IEA calls for halt to new oil & gas fields, coal plants; US approves first large offshore wind farm

Our pick of the latest wind power news you need to know.

World must stop developing new oil & gas fields, coal plants to hit net zero

Investors should not fund any new oil, gas and coal production or any new unabated coal-fired power plants in order to reach net zero by 2050, the International Energy Agency (IEA) said in a new report published May 18.

The global electricity sector must reach net zero emissions by 2040 and annual renewable energy installations must increase four-fold by 2030, IEA said. This equates to 390 GW of annual wind additions and 630 GW of solar PV by the end of the decade.

The world must reach net zero carbon emissions by 2050 to achieve targets set out in the 2015 Paris Agreement. Adopted by 197 countries, the agreement aims to cap the rise in temperatures to as close as possible to 1.5 degrees Celsius above pre-industrial levels.

IEA's report sets out more than 400 global milestones to achieve net zero and comes ahead of the next round of global climate talks in Scotland in November. IEA's stark projections surprised some observers as the agency has historically been aligned with hydrocarbon industries.

"(This is) a massive blow to the fossil fuel industry. This is a complete turnaround of the fossil-led IEA from five years ago," Dave Jones, global program lead at Ember think-tank, said.

Current pledges by governments "fall well short of what is required," IEA said. The opportunity to reach net zero by 2050 is "narrow" and the energy transition must be accelerated, it said.

IEA raises renewables forecast after 2020 jump

The International Energy Agency (IEA) has raised its forecast for new renewable energy capacity in 2021-2022 by over 25% after installations in 2020 far exceeded its predictions.

Renewable energy installations hiked by 45% in 2020 to 280 GW, the largest year-on-year increase since 1999, and installations are now forecast at 270 GW in 2021 and 280 GW in 2022, IEA said May 11.

"Forecasts have been revised upwards by more than 25% from the IEA’s previous estimates in November as governments around the world have auctioned record levels of renewable capacity and companies have signed record-level power purchase agreements [PPAs], even as the pandemic spread macroeconomic uncertainties and suppressed demand," it said.

PV installations will continue to rise and offset lower wind additions in 2021-2022, the agency said.

"Solar PV development will continue to break records, with annual additions reaching 162 GW by 2022 – almost 50% higher than the pre-pandemic level of 2019," it said.

                                    Forecast global wind additions

                                                            (Click image to enlarge)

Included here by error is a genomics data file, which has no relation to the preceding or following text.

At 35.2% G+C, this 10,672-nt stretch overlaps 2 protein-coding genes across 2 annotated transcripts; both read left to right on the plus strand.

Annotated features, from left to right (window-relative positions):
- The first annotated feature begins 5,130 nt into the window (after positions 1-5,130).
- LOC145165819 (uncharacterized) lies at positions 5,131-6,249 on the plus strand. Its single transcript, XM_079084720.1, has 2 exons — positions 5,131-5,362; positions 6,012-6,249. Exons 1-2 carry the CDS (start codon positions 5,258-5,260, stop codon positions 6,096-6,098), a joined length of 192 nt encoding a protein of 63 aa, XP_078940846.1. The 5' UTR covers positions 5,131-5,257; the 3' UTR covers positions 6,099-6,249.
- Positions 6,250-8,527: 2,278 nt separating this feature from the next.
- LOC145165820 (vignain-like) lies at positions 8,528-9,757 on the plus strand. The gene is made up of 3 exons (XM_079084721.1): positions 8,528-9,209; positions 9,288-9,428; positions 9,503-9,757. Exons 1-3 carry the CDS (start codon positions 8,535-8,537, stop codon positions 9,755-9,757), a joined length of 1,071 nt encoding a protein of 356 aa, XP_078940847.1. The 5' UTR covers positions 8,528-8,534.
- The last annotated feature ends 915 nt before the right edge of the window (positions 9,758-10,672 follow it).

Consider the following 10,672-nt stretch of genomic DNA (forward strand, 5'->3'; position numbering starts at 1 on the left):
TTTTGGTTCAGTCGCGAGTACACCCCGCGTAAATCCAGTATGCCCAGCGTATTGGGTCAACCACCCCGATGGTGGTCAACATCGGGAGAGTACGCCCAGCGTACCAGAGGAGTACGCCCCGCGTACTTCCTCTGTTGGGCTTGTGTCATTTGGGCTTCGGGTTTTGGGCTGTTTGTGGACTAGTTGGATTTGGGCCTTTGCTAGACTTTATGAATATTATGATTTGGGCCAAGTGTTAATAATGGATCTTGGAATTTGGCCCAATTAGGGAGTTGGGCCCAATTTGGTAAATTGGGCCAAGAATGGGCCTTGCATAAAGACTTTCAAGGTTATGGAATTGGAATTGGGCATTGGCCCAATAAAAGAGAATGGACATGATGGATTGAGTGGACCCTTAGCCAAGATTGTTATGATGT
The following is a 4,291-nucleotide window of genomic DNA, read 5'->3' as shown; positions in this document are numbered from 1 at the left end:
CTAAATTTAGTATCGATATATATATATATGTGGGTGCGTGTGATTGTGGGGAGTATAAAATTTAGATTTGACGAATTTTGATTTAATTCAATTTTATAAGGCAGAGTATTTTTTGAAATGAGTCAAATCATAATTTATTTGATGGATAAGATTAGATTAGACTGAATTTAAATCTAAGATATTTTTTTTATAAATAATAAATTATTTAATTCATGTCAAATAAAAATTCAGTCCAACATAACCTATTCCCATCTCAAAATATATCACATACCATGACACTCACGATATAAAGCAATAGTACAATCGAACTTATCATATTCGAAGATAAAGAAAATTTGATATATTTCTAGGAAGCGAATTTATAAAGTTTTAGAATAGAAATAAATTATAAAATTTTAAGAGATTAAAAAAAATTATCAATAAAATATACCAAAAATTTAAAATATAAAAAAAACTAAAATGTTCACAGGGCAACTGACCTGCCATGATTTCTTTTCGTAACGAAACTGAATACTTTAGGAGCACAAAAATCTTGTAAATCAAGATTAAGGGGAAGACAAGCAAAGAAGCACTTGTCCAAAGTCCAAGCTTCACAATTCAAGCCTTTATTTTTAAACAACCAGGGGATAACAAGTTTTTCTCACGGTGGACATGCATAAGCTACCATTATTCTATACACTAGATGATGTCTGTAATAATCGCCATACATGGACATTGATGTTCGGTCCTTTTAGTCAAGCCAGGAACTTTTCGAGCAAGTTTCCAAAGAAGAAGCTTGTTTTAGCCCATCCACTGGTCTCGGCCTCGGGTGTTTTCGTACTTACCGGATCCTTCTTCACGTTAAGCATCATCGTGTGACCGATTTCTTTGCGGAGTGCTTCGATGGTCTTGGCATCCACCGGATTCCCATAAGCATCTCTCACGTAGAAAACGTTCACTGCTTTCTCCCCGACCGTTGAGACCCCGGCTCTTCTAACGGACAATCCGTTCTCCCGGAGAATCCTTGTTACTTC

IEA raised its US forecast following the extension of federal tax credits by Congress in December. New US emissions reductions targets and the $2 trillion infrastructure bill proposed by President Biden would have an impact after 2022, the agency noted.

In Europe, further policy support and a "booming" corporate PPA market due to falling PV costs will drive growth, IEA said.

Minerals shortages could hamper renewables growth, IEA says

Global policy makers must take action to avoid shortages of raw materials and price hikes that could endanger global carbon reduction objectives, the International Energy Agency (IEA) said in a new report published May 5.

Demand for lithium and other minerals used in battery storage and electric vehicles could grow by at least 30 times by 2040, under a "climate-driven scenario," IEA said. Demand for minerals directly used in wind and solar assets could triple, it said.

"Production and processing of many minerals such as lithium, cobalt and some rare earth elements are highly concentrated in a handful of countries, with the top three producers accounting for more than 75% of supplies," the agency said. "Complex and sometimes opaque supply chains also increase the risks that could arise from physical disruptions, trade restrictions or other developments in major producing countries."

                         Mineral demand by power generation type

                                                           (Click image to enlarge)

Source: International Energy Agency (IEA), May 2021.

Governments should set out long-term commitments on emissions reductions to encourage supply chain investments, promote new technologies and scale up recycling sectors to relieve the pressure on primary supplies, IEA said.

“Today, the data shows a looming mismatch between the world’s strengthened climate ambitions and the availability of critical minerals that are essential to realising those ambitions,” Fatih Birol, Executive Director of the IEA, said.

“By acting now and acting together, [governments] can significantly reduce the risks of price volatility and supply disruptions.”

Biden team approves trailblazing Vineyard Wind offshore project